In commemoration of AfriCOBRA’s 50th anniversary, Kavi Gupta is pleased to present AfriCOBRA50, a landmark exhibition of original works by the work of the five founding members of AfriCOBRA—Gerald Williams, Wadsworth Jarrell, Jae Jarrell, Jeff Donaldson, and Barbara Jones-Hogu—as well as a select group of peers who influenced or were influenced by AfriCOBRA, including Carolyn Lawrence, Bernard Williams, Calvin B. Jones, Sherman Beck, Shahar Caren Weaver and Robert Paige. The exhibition is curated by Gerald Williams.
The year 2018 marks the 50th anniversary of the founding of AfriCOBRA (African Commune of Bad Relevant Artists)—the black artist collective that defined the visual aesthetic of the Black Arts Movement of the 1960s and 70s.
AfriCOBRA was founded on the south side of Chicago in 1968 by Jeff Donaldson, Wadsworth Jarrell, Jae Jarrell, Barbara Jones-Hogu and Gerald Williams. The goal of the group was to gain an understanding of modern, transnational black aesthetics, so they could develop an artistic style that could be immediately identifiable as “Black Art.”
The group had its genesis in the dissolution of a prior collective called the Organization of Black American Culture (OBAC), which was itself formed as a tool for using art to address social and cultural challenges affecting the African American community. OBAC gained national prominence in 1967 when it organized a group of nine artists and nine photographers to collaborate on the creation of The Wall of Respect, a monumental mural painted on the side of a business in the Bronzeville neighborhood of Chicago. According to its creators, the mural “depicted ‘Black Heroes’ as positive role models for identity, community formation, and revolutionary action.”
Following the completion of the Wall of Respect, some of the artists involved with the project began having casual get togethers to discuss aesthetics and contemporary black culture. Those early meetings included Jeff Donaldson, Wadsworth Jarrell, Jae Jarrell, Barbara Jones-Hogu and Gerald Williams. Also sometimes present was Robert Paige, in whose home some of the gatherings took place. Over time, five other artists— Nelson Stevens, Napoleon Jones-Henderson, Carolyn Lawrence, Frank Smith and James Phillips—joined the group.
The aesthetic position that grew out of these meetings is defined by the use of text, positive figurative images of black people, abstract patterns evoking African artistic traditions, and bright, luminescent “cool-ade colors.”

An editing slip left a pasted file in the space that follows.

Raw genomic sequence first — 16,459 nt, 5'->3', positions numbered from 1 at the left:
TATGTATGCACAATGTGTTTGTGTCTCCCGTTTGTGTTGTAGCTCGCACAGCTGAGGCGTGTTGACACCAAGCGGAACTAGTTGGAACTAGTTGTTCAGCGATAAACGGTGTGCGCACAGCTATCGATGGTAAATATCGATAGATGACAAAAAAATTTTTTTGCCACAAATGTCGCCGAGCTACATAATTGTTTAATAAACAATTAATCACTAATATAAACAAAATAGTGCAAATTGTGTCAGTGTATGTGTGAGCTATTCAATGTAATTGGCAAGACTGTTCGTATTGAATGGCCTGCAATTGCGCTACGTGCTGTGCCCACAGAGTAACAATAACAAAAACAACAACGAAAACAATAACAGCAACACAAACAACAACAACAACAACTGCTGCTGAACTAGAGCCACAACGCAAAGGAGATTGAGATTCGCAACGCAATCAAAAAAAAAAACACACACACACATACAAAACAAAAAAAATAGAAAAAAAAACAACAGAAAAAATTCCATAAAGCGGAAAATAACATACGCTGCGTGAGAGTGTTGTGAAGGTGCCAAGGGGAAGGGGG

To help disseminate their ideas, the group published a manifesto in 1969, titled “Ten in Search of a Nation,” which outlined three goals they hoped their work would achieve:
1. definition—images that deal with the past
2. identification—images that relate to the present
3. direction—images that look into the future
Each AfriCOBRA artist then translated these ideas into physical form, and the group exhibited this work in a series of exhibitions that traveled the United States. The work spanned multiple mediums, including drawing, painting, sculpture and fashion, and the exhibitions attracted nationwide attention. By the time AfriCOBRA I reached the Studio Museum in Harlem in the early 1970s, the aesthetic language the group had created had caught on like wildfire.
During these early exhibitions, AfriCOBRA members noted that many viewers were unable to afford the art. In response, they made posters of their most popular paintings, reiterating their belief that art has to relate to everyday people if it is going to be effective as an impetus for social transformation.
Although AfriCOBRA ceased exhibiting together in the 1970s, most members continued in their art careers. Some have since passed away, but many are still active in their studios today. Their work continues examining the evolving nature of how transnational black aesthetics relate to culture, politics, and identity.
It is at this vital moment in history that we present AfriCOBRA 50 at Kavi Gupta. The exhibition builds off of our recent solo exhibition of the work of Gerald Williams, and our recent inclusion of works by Williams and other AfriCOBRA founders at Art Basel Hong Kong, Frieze New York, and the Armory Show. It is our hope that this pivotal exhibition will spark continued interest in this extraordinary group of artists, and will expand the larger, international conversation about the Black Arts Movement, which is so critical to our understanding of the contemporary aesthetic of the African diaspora.